The Unwatched Leviathan


From an article in the Washington Post today about the Ferguson, MO police:  “A community where both policing and municipal court practices were found to disproportionately harm African American residents.”  And how many more of our police departments are like this?

I’m constantly torn between wanting to support the police and not being able to because they can’t seem to be trusted.  I have friends who are police.  I have thought about being a policeperson myself.  When I talk to individual policepeople I feel great empathy for them.  I feel respect for their work.  I validate the courage it takes to be out there among the craziest, the most violent, the most unpredictable, the reprehensible.

And then there are findings such as Eric Holder’s recently regarding Ferguson, MO in which he states ““Seen in this context, amid a highly toxic environment, defined by mistrust and resentment, stoked by years of bad feelings and spurred by illegal and misguided practices, it is not difficult to imagine how a single tragic incident set off the city of Ferguson like a powder keg,”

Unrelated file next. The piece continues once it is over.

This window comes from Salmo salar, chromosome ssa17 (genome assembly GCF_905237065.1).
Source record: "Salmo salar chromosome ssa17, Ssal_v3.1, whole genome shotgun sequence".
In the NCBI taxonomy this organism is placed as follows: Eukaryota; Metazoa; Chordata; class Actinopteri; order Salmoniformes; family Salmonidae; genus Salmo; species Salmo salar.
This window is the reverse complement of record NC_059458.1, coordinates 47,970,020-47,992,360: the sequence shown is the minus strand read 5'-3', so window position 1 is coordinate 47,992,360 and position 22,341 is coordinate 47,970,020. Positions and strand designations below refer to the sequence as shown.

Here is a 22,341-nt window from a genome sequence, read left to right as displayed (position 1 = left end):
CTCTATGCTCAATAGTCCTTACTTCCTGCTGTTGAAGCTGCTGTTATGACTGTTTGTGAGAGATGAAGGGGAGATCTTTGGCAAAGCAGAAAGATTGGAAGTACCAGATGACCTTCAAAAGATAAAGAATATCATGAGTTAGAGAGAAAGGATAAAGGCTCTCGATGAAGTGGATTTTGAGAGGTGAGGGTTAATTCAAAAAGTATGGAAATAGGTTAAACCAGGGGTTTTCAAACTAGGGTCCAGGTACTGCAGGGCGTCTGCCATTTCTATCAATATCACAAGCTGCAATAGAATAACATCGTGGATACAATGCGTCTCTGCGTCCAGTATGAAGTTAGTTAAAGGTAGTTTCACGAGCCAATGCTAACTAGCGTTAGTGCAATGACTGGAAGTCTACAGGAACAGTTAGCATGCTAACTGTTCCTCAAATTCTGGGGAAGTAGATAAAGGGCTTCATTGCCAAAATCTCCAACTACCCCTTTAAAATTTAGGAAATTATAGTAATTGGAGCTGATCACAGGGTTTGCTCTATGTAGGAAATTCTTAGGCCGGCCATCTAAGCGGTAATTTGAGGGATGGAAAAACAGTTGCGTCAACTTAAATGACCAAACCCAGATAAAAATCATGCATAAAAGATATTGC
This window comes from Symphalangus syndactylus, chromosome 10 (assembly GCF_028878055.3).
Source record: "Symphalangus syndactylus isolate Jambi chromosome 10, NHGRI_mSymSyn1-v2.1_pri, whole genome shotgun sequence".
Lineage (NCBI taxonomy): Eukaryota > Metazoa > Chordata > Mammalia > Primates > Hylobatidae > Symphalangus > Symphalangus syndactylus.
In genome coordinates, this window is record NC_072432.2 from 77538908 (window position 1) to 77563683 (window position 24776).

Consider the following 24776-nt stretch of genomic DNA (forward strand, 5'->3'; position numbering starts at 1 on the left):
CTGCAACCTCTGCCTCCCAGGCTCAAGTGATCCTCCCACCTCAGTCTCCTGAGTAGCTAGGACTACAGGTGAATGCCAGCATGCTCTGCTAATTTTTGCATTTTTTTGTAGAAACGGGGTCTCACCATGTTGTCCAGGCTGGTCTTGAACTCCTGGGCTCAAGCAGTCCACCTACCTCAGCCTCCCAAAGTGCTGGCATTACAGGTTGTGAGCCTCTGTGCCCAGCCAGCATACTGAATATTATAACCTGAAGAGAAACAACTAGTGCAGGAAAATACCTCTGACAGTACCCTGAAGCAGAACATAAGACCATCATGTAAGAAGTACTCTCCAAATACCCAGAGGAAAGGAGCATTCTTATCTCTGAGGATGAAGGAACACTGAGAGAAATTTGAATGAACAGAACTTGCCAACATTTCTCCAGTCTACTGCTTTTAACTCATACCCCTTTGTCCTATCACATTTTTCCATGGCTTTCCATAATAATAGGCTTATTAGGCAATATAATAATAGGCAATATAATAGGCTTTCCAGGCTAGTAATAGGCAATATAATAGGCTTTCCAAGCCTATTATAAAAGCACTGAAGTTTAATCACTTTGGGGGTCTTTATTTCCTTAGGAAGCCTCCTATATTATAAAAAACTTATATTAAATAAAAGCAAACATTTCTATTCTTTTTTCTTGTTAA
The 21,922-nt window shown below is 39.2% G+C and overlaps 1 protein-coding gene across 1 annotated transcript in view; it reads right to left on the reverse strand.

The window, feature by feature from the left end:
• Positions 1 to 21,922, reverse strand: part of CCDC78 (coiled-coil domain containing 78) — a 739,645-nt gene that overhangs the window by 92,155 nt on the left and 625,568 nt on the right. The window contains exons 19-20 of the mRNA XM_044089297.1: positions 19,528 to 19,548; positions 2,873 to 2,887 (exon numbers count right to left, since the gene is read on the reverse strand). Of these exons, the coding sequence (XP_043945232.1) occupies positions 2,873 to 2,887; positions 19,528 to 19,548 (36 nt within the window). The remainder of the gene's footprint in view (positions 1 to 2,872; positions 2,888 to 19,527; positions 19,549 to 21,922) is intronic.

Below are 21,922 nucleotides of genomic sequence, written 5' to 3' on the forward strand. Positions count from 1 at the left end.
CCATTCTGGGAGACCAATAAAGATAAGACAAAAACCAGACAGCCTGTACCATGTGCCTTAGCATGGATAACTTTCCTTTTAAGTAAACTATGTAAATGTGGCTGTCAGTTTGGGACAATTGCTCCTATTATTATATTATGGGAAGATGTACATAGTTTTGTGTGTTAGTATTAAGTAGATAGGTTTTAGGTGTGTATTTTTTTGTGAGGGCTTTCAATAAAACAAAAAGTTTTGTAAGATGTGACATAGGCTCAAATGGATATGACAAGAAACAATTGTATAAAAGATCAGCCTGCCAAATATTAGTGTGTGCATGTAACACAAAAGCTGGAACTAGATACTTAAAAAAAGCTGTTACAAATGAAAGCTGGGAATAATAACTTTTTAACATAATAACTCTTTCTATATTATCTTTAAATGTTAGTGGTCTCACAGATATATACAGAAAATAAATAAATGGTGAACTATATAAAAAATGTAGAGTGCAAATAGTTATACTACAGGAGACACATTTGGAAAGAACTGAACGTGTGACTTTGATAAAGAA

In other words, no shit the place exploded when regular humans are systematically and constantly treated like cockroaches in a city like Ferguson.  Of course people ignored the actual evidence — the evidence that exonerates the police officer who defended himself in the shooting — to make the point that the crime, the violence against African Americans has been and is happening ALL THE TIME in Ferguson, MO.

And how many more places?  I venture to guess a lot more.  Like maybe just about everywhere.  Because really, how do we know until something explodes in a community and the federal government starts looking under rocks?  We certainly do not have any systematic way to police our police.

And yet we should.  There is no way we should be able to feel comfortable in our society with a police force that is not policed for biased and harmful practices.

We may require a Leviathan, but we don’t have to let it smolder as a monster right beneath our eyes.

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